Lisa Crosato
Economic Statistics

Let’s talk about you: what is your background, what do you teach, and what are your research interests?
I am Lisa Crosato and I currently teach Statistics and Data Analytics. Ever since my PhD thesis I have been mainly interested in Italian firms. My recent research focuses in particular on the prediction of SMEs default based on traditional and machine learning models applied to new versus traditional sources of data. I also work on robust models for time series analysis, inequality indexes estimation and the distribution of wages.

Tell us about your academic path.
After graduating in Mathematics from the University of Ferrara, I obtained a PhD in Quantitative Models for Economic Policy from the Università Cattolica del Sacro Cuore in Piacenza, during which I spent several months at the LSE statistics department. Since 2007 I have been working as an Assistant Professor in Economic Statistics, first at the University of Milano-Bicocca and, from November 2019, at Ca’ Foscari.

What are you most passionate about in your field of research?
What I like the most about Economic Statistics is surely the approach: it always starts with an economic issue to be tackled and answered through careful data analysis. I love the process that transforms a (sometimes huge!) mass of data into information for decision making. It’s still a wonder, to me, the way statistical models reproduce reality and the part I am really excited about is the opening gun, when a new research path shapes up.

What do studying and researching mean to you?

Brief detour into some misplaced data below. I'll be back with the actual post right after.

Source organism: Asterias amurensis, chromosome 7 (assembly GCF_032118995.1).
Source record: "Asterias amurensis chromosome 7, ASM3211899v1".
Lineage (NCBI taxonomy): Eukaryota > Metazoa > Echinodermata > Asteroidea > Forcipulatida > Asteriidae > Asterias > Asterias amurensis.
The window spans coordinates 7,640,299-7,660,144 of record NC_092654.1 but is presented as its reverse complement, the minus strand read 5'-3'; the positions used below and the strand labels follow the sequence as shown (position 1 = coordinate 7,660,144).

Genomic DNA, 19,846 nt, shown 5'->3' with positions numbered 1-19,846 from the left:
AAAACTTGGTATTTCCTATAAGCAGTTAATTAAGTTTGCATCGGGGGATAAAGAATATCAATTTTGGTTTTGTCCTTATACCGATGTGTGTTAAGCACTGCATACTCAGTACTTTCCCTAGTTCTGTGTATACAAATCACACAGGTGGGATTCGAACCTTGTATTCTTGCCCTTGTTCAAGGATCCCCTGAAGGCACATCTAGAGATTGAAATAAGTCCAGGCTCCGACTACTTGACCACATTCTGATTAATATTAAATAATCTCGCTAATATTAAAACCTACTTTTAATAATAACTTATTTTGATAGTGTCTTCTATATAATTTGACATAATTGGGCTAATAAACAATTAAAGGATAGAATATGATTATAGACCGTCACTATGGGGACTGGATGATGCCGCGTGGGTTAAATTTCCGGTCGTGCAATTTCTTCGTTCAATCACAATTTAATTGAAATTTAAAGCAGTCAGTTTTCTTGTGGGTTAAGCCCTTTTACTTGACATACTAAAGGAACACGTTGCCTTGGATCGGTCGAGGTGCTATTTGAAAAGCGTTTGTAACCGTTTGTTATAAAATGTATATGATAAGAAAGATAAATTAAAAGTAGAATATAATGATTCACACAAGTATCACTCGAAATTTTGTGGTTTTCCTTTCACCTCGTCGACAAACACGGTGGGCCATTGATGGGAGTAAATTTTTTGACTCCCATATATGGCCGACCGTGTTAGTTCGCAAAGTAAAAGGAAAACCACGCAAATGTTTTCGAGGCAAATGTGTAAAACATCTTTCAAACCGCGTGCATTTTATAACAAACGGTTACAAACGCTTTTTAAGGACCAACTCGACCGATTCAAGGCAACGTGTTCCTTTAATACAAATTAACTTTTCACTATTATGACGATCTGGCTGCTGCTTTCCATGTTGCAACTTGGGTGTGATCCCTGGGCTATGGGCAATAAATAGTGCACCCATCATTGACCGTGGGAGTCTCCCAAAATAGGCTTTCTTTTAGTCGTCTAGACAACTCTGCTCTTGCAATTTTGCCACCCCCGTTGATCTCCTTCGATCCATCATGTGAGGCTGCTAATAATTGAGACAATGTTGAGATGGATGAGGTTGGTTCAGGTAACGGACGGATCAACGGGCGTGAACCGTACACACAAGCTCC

To me, teaching means enabling students to understand even the more complex methods while keeping in mind the ways in which they can be applied. It means that at the end of their classes, students have a toolbox to be used in subsequent studies and in the world of work. I like trying to make students understand the beauty and power of statistics, and staying beside them for some time during their studies.
As for research, it is made of exploration, intuition and perseverance. It requires asking (or collecting) the right questions and providing scientifically grounded answers. It involves discovering and revealing, and finally adding your contribution to the existing knowledge.

Can you offer any advice to researchers in the early stages of their career?
Young people who are passionate about research should really try to make it their job. There could be loneliness and there could be discouragement, due to high competition and delays in achieving results, but there will also be the thrill of seeing your ideas take shape and of sharing and discussing ideas with other researchers. Work hard, study around the world, and build a solid network: you will be paid for thinking.

Last update: 21/05/2024